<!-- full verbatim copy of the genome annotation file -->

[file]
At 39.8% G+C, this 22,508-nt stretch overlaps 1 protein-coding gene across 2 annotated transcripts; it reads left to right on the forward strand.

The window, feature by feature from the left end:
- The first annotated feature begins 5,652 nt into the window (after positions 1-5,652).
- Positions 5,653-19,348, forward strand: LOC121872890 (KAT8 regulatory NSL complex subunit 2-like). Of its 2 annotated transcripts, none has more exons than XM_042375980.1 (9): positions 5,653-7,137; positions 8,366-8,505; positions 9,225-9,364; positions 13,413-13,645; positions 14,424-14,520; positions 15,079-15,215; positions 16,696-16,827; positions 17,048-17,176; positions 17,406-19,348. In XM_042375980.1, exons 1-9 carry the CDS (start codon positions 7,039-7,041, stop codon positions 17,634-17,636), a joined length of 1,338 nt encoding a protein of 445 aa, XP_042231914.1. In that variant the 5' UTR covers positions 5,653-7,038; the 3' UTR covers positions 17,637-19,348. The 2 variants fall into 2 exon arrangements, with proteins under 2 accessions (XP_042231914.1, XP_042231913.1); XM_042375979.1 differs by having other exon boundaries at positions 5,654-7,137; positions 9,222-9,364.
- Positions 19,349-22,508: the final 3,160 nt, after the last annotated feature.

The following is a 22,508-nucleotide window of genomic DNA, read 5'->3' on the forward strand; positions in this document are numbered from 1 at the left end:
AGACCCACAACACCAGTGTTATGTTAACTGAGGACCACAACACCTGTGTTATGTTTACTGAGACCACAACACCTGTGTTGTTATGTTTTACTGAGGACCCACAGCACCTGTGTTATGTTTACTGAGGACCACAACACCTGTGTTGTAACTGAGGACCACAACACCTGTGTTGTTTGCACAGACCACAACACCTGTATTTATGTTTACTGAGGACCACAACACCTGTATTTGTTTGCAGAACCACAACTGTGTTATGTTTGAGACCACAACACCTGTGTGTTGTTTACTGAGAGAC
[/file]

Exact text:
At 39.8% G+C, this 22,508-nt stretch overlaps 1 protein-coding gene across 2 annotated transcripts; it reads left to right on the forward strand.

The window, feature by feature from the left end:
- The first annotated feature begins 5,652 nt into the window (after positions 1-5,652).
- Positions 5,653-19,348, forward strand: LOC121872890 (KAT8 regulatory NSL complex subunit 2-like). Of its 2 annotated transcripts, none has more exons than XM_042375980.1 (9): positions 5,653-7,137; positions 8,366-8,505; positions 9,225-9,364; positions 13,413-13,645; positions 14,424-14,520; positions 15,079-15,215; positions 16,696-16,827; positions 17,048-17,176; positions 17,406-19,348. In XM_042375980.1, exons 1-9 carry the CDS (start codon positions 7,039-7,041, stop codon positions 17,634-17,636), a joined length of 1,338 nt encoding a protein of 445 aa, XP_042231914.1. In that variant the 5' UTR covers positions 5,653-7,038; the 3' UTR covers positions 17,637-19,348. The 2 variants fall into 2 exon arrangements, with proteins under 2 accessions (XP_042231914.1, XP_042231913.1); XM_042375979.1 differs by having other exon boundaries at positions 5,654-7,137; positions 9,222-9,364.
- Positions 19,349-22,508: the final 3,160 nt, after the last annotated feature.

The following is a 22,508-nucleotide window of genomic DNA, read 5'->3' on the forward strand; positions in this document are numbered from 1 at the left end:
AGACCCACAACACCAGTGTTATGTTAACTGAGGACCACAACACCTGTGTTATGTTTACTGAGACCACAACACCTGTGTTGTTATGTTTTACTGAGGACCCACAGCACCTGTGTTATGTTTACTGAGGACCACAACACCTGTGTTGTAACTGAGGACCACAACACCTGTGTTGTTTGCACAGACCACAACACCTGTATTTATGTTTACTGAGGACCACAACACCTGTATTTGTTTGCAGAACCACAACTGTGTTATGTTTGAGACCACAACACCTGTGTGTTGTTTACTGAGAGAC